Even once you exhaust the possibilities of train documentaries - 'Walking Britain's Lost Railways', 'Extreme Railway Journeys' etc etc - there are also, I have recently found, canal documentaries to be viewed, and recently there has been an outbreak of Roman Britain programmes in which presenters, usually historians, walk along the routes of Roman roads or rediscover the Antonine Wall (in Scotland). Although there must be teams of people behind these programmes, sometimes the presenter strides along, apparently alone, through the deserted landscape. Perhaps it's only deserted because we are in 2020!

As a writer I often think of these real-life - sometimes larger than life - characters when starting a new book. It isn't that I take them wholesale from life, but there is often some aspect of their appearance or personality that would fit into the eclectic group that inhabits my mystery series in particular. I have sometimes used the idea of a project carried out by enthusiasts, such as a craft fair, an art exhibition or even a knitting club, as the basis for one of the novels in the series.. Some of the presenters of the above documentaries are just asking to have their luxuriant moustaches or rambling tattoos included in the next one.

When not resorting to television to source new characters, I have continued to write, and have just completed my 14th (or possibly 15th) National Novel Writing Month. During November I wrote 50,000+ words of a historical novel, and because the NaNoWriMo website has been keeping a running total of the words I've written during their events, I can proudly announce that I have written a million words during the various NaNoWriMos and Camp NaNos I've participated in.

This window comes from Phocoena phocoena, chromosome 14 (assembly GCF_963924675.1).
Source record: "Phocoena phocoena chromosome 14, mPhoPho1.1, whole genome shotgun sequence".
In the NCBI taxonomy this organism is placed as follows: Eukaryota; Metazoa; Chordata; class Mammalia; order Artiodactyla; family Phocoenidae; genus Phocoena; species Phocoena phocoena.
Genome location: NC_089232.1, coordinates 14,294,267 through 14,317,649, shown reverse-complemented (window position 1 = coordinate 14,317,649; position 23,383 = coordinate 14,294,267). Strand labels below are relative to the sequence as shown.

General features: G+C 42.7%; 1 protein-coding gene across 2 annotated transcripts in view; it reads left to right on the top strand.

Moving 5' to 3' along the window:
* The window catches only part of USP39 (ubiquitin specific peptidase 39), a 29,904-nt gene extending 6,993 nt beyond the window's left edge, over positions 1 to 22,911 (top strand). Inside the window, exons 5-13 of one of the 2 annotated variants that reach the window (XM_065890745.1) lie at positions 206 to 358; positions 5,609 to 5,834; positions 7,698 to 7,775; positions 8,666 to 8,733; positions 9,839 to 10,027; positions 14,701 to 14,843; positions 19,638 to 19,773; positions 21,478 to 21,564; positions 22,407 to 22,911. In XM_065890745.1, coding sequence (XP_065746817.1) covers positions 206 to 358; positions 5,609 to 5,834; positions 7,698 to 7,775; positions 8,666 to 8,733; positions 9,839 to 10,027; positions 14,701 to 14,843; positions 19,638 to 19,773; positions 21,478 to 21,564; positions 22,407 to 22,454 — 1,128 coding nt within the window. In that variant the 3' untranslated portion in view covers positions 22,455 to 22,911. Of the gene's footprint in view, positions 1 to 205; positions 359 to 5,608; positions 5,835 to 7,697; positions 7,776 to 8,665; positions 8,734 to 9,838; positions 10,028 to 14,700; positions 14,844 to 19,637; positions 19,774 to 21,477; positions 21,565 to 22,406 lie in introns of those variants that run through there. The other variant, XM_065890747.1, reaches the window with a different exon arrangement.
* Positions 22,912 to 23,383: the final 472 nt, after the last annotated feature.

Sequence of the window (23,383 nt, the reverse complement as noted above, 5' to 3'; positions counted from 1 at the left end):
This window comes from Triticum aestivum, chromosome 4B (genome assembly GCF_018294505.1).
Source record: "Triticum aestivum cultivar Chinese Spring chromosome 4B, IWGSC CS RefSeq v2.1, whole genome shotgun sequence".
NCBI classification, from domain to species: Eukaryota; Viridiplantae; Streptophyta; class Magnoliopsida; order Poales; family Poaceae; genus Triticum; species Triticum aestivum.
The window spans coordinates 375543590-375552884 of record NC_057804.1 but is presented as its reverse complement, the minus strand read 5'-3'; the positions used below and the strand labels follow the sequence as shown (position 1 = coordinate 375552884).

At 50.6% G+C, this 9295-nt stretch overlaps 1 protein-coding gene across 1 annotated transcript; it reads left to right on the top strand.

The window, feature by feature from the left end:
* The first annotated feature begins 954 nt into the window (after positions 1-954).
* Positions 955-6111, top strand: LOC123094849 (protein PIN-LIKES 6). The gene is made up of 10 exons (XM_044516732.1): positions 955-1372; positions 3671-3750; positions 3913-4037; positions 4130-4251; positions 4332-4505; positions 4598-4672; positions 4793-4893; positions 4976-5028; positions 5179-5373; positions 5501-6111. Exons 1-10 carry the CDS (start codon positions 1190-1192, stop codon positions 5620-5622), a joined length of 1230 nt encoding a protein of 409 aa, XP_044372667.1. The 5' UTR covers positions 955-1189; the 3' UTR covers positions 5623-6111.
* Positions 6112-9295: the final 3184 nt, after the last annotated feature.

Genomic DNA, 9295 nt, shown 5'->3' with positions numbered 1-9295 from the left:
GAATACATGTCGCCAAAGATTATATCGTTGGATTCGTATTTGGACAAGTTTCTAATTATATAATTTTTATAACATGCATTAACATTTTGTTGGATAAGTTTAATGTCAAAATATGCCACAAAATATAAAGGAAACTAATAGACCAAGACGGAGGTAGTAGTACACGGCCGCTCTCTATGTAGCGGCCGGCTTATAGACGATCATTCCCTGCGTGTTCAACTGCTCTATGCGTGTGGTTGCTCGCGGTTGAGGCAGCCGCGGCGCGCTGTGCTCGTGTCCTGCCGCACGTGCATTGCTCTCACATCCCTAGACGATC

Griselda Heppel said…
I had no idea you were a train enthusiast. I like travelling by train and have evocative childhood memories of crossing Europe by sleeper. The soothing kerthud kerthud kerthud as you drift off to sleep... When our daughter was at Edinburgh university it would be a great treat to take the Virgin train up there, with that glorious last stretch of coastline - Lindisfarne, Berwick etc. The only drawback being you could only go by train if time wasn't an issue. It's meant to be 5 hours from Oxford but we used to make bets on how far we'd get before being turfed out to find another line. Once we didn't even make Peterborough. All part of the fun, no doubt.

And wow, a million words! Congratulations on your huge NaNoWriMo achievements!
Eden Baylee said…
Hi Cecilia, congrats on completing Nano 2020, and for doing it multiple years. 1 million words - so impressive!

I tried Nano one time and flopped about 14 days into the month. I felt like I was vomiting words on a page for the sake of word count and couldn't get through it.

I love trains as well and used to ride Toronto - Montreal - Toronto regularly, a really nice way to travel especially in business class with bar service.


I grew up in a house that overlooked the Tay Bridge, and the main railway line from London to Aberdeen passed the window on its way on to the bridge. We used to see fampus old steam engines such as the Flying Scotsman and the Mallard.
By a weird coincidence I now live in a house built on the site of a former station, and we can walk to the end of our street and straight on to a former railway line that is now a foot and cycle path.
I vastly prefer rail travel to any other transport option. First class on the East Coast main line is just bliss on a good day (but Griselda, I too have had some bad experiences trying to go across coubtry!).